The upper end of carrier tube 10 is provided with an exter nal helical screw thread 30 correlative to the internal helical screw thread 31 of a generally cylindrical cupshaped screwcap 33. Cap 33 is preferably made of stainless steel. The upper end of cap 33 has a cylindrical opening or bore 34 which is of slightly larger diameter than the cylindrical inner surface 17 of the carrier. The lower surface 35 of the end 36 of the cap is conical, flaring toward the open end of the cap. Preferably the outer periphery of the closed end of the cap is provided with a bevel 38. The exterior surface 39 of the sides of the cap is knurled for easy turning of the cap.

Surmounting the planar upper end 41 of the carrier is annular segmented support means 4l2 (see FIGS. 4 and 5) comprising a plurality of segments l3. Any number of segments greater than one can be used but three is preferred. Each segment is an arcuate shell having inner and outer generally cylin-' drical surfaces 44, 45 and conical inner and near spherical curved outer upper surfaces 47, 48, and a cylindrical inner upper edge 49. When disposed about the cannelure of a cartridge, as shown in FIG. 1, the segments 43 are circumferentially spaced apart, as shown at 50 in FIGS. 4 and 5. Annular elastic means in the form of a helical garter spring 52 lies in the grooves 54, one groove being in each of the outer surfaces 45 of the segments. The elastic means provided by the garter spring resiliently urges the segments inwardly about the cartridge causing their edges 49 to snugly engage the smallest diameter part of the cannelure, as shown in FIG. 1.

As shown in FIG. 1, the cap 33 provides means for positively moving the support means segments radially inwardly and holding them in that position at the end of the carrier tube. When the cap is screwed down the cam surface 35 thereof move the segments 43 inwardly under the upper side 100 of the cannelure so that they fit snugly against the smallest diameter portion of the cannelure. The cap retains the segments in that position on the end of the carrier tube. The device is then ready for use.

In operation, the user grasps the handgrip l5 and swings the puller to give high speed to the carrier tube and strikes the head means at the lower end of the tube against a hard surface, with the carrier tube moving with its axis perpendicular to the surface at the moment of impact. The carrier tube comes to rest and may bounce off of the hard surface. In any event the upper end of the carrier comes to rest slightly later than the lower end as determined by the speed of propagation of the elastic shock wave in the plastic of the carrier tube. The speed of this shock wave will determine the increment of time during which the momentum of the cartridge case is changed from its initial downwardly directed maximum magnitude just prior to impact of the carrier with the hard surface to a zero or upwardly directed magnitude, and this in turn is proportional to the force exerted tending to pull the case and bullet apart. It may be considered that when the shock wave reaches the sup port means the upwardly moving end of the carrier pushes the segment upwardly relative to the cartridge, and the upper ends of the segments bearing against the upper side 100 of the cannelure pull the case from the bullet. The faster the wave moves the faster the upper end of the carrier moves relative to the cartridge case, or otherwise expressed, the more quickly is the case brought to rest. Therefore the carrier is preferably made of a material that transmits elastic waves at a high velocity but has a high impact strength so that it will not shatter. A plastics material sold under the trade name Tennite (Type 239 A22300M) is a suitable material, having an elastic wave velocity of 6,000 ft./sec. Suitable material may be described as being rigid and tough.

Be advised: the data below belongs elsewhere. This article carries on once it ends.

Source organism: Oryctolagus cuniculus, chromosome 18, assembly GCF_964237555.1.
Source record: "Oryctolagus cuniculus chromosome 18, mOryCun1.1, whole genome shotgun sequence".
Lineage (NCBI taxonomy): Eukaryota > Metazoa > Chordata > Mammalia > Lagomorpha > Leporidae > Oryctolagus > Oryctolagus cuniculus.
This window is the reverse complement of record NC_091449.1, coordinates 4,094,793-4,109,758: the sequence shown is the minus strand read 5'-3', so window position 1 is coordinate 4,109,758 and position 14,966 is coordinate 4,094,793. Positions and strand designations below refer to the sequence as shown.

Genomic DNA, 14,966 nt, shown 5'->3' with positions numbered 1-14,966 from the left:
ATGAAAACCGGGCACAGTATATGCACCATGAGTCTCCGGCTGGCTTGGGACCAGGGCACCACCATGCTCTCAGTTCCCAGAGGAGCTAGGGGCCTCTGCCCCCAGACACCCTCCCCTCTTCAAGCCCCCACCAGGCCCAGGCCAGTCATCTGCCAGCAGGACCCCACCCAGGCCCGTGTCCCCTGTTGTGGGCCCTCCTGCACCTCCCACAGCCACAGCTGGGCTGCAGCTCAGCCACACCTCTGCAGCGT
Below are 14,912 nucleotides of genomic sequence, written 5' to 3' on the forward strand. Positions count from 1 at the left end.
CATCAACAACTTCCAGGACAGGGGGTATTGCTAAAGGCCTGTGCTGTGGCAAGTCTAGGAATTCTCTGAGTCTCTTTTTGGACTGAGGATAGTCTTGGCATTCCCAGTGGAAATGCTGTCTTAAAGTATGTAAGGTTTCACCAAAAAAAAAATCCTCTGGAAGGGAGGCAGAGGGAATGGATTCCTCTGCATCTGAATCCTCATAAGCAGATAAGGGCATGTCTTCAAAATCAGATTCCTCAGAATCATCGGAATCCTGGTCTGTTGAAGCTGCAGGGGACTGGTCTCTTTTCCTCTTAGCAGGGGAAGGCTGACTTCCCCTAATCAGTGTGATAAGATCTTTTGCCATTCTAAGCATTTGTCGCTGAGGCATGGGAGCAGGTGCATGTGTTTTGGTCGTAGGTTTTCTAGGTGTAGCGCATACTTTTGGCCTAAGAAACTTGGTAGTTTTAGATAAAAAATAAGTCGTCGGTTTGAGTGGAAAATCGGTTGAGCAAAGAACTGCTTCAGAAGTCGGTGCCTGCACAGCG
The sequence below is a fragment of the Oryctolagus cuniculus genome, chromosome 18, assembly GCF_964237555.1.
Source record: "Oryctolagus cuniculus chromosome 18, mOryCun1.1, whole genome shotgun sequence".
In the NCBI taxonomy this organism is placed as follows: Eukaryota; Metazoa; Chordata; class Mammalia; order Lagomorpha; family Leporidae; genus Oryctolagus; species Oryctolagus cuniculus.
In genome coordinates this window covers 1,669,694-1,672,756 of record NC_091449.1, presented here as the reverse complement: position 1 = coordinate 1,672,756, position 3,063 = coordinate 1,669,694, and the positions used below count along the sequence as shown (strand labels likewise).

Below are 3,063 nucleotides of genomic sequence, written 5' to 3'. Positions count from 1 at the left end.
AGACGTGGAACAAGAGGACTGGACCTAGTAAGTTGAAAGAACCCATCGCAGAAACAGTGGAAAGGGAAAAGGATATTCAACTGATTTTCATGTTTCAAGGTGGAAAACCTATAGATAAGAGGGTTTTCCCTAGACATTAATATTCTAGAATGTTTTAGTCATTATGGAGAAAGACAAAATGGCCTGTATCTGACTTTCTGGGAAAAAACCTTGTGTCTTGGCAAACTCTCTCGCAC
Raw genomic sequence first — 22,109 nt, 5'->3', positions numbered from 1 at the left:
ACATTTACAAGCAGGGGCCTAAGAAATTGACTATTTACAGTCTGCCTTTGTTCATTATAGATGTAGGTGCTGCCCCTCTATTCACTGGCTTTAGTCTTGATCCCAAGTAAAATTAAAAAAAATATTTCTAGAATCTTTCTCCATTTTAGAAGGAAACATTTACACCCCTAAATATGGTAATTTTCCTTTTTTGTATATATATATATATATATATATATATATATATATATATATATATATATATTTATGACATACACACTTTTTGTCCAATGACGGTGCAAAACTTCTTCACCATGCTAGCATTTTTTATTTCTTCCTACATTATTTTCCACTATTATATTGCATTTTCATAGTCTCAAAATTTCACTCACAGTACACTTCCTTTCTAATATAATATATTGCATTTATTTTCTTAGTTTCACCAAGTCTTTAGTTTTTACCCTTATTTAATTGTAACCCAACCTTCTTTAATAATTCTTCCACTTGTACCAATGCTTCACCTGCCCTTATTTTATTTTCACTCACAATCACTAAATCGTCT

After striking the carrier tube head means 12 one or more times against a hand surface, the bullet 21 falls free of the cartridge case into the lower part of the carrier. Preferably the carrier is made of transparent material so that this result can be observed, although the rattling of the loose bullet in the carrier will make this known by sound and shock in any event.

The cap 33 is then loosened, e.g., by turning it a quarter turn, backing it off enough so that the cam surface 35 is spaced axially from the top surfaces 48 of the support segments, far enough so that they can expand to free the cartridge case and allow passage of the bullet. The carrier tube is then inverted and the cartridge case, bullet, and powder are shaken out of the carrier, the support segments expanding under the force of the moving cartridge components when the puller is brought to rest suddenly. In this connection it is to be noted that the inner surfaces 47 of the tops of the support segments are tapered whereby axial force exerted on them by the cartridge components causes them to move outwardly against the slight hoop tension of the garter spring. These tapered surfaces thus provide means for moving the support segments radially outwardly.

When the carrier tube has been emptied, the support segments move together, the garter spring providing resilient means for moving the segments radially inwardly. Preferably, though not necessarily, the garter spring is of such relaxed circumference as to bring the segments into contact with each other, as shown in FIG. 6, when no cartridge is present. Another cartridge can next be inserted into the top of the carrier tube through cap opening 34, the nose of the bullet wedging the support segments apart as it passes therethrough and the segments closing in again around the cannelure. The cap 33 is then tightened and the device is ready for removal of the bullet from the new cartridge.